5. 1888 .................................... F-12   $ 5.50

No Canadian 1 cent or 50 cent coins were minted in 1889, and the 5, 10 and 25 cents are all scarce. There was an economic contraction in Canada during 1889 and the first part of 1890, likely reducing the demand for new coins.

1890 CENT

All 1890 are obverse 3.

  1. 1890 H ........................... scratch G-6   $ 5.00
  2. 1890 H ................................... G-6   $ 6.50
  3. 1890 H ................................. VF-20   $20.00

1891 CENT

In 1891 there are three major varieties OF large cents, each of which can be found with either obverse 2 or 3:

    1) Large date with large leaves - LDLL
    2) Small date with large leaves - SDLL
    3) Small date with small leaves - SDSL

Depending on the reference you are using, the letters designating the variety can be reversed. For example, SD LL for Small Date with Large Leaves might also be designated as LL SD for Large Leaves with Small Date.

  1. 1891 LDLL obverse 2 ...................... G-6   $ 6.50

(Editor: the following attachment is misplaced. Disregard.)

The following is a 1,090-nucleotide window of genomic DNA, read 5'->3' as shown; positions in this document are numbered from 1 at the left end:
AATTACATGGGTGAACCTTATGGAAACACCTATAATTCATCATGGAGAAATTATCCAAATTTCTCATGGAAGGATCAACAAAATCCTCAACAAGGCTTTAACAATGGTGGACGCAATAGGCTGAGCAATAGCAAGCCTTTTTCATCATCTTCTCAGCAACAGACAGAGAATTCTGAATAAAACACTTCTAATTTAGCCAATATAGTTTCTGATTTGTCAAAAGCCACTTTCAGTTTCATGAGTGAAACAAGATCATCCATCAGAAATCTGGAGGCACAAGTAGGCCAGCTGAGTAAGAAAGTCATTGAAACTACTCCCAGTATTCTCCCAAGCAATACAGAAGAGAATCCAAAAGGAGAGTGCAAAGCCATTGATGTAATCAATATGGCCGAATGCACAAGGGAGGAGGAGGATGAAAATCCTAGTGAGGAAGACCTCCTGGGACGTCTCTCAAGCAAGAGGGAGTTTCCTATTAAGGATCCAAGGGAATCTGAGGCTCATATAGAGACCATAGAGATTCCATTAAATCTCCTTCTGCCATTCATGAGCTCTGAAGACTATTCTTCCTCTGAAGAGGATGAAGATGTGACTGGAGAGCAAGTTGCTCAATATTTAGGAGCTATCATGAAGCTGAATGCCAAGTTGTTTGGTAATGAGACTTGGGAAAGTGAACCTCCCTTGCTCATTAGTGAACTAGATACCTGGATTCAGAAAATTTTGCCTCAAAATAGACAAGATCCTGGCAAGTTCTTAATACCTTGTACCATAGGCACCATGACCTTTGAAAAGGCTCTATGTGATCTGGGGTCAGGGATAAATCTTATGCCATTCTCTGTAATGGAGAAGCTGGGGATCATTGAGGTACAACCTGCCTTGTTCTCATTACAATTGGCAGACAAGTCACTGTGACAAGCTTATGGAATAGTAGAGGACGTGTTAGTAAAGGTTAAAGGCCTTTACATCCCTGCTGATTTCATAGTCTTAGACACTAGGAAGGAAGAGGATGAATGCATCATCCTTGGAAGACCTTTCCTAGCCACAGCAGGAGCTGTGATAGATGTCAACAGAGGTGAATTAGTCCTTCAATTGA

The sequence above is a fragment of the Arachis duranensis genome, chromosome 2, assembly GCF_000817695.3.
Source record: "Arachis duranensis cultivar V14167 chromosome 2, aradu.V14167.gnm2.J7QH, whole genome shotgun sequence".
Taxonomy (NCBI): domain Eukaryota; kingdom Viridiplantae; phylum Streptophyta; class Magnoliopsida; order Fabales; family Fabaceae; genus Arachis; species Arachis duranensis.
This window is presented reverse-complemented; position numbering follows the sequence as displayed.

2. 1891 LDLL obverse 2 ..................... VG-8   $ 9.00
  3. 1891 LDLL obverse 2 ..................... F-12   $12.00
     
  4. 1891 LDLL obverse 3 ........ uneven color F-15   $12.00
  5. 1891 LDLL obverse 3 ............ cleaned AU-50   $36.00
     
  6. 1891 SDLL obverse 2 ............... ICCS VF-30     SOLD
     
  7. 1891 SDLL obverse 3 .......... scratches XF-40  $160.00
     
  8. 1891 SDSL obverse 3 ......... heavily corroded   $ 8.00
  9. 1891 SDSL obverse 3 ..........................
    ...... NGC 2674880-007 MS64 RB (red and brown)     SOLD

1892 CENT

This is the only year with three difference obverse types, listed in the references as obverse's 2, 3 and 4. Many people have trouble telling these obverse's a part.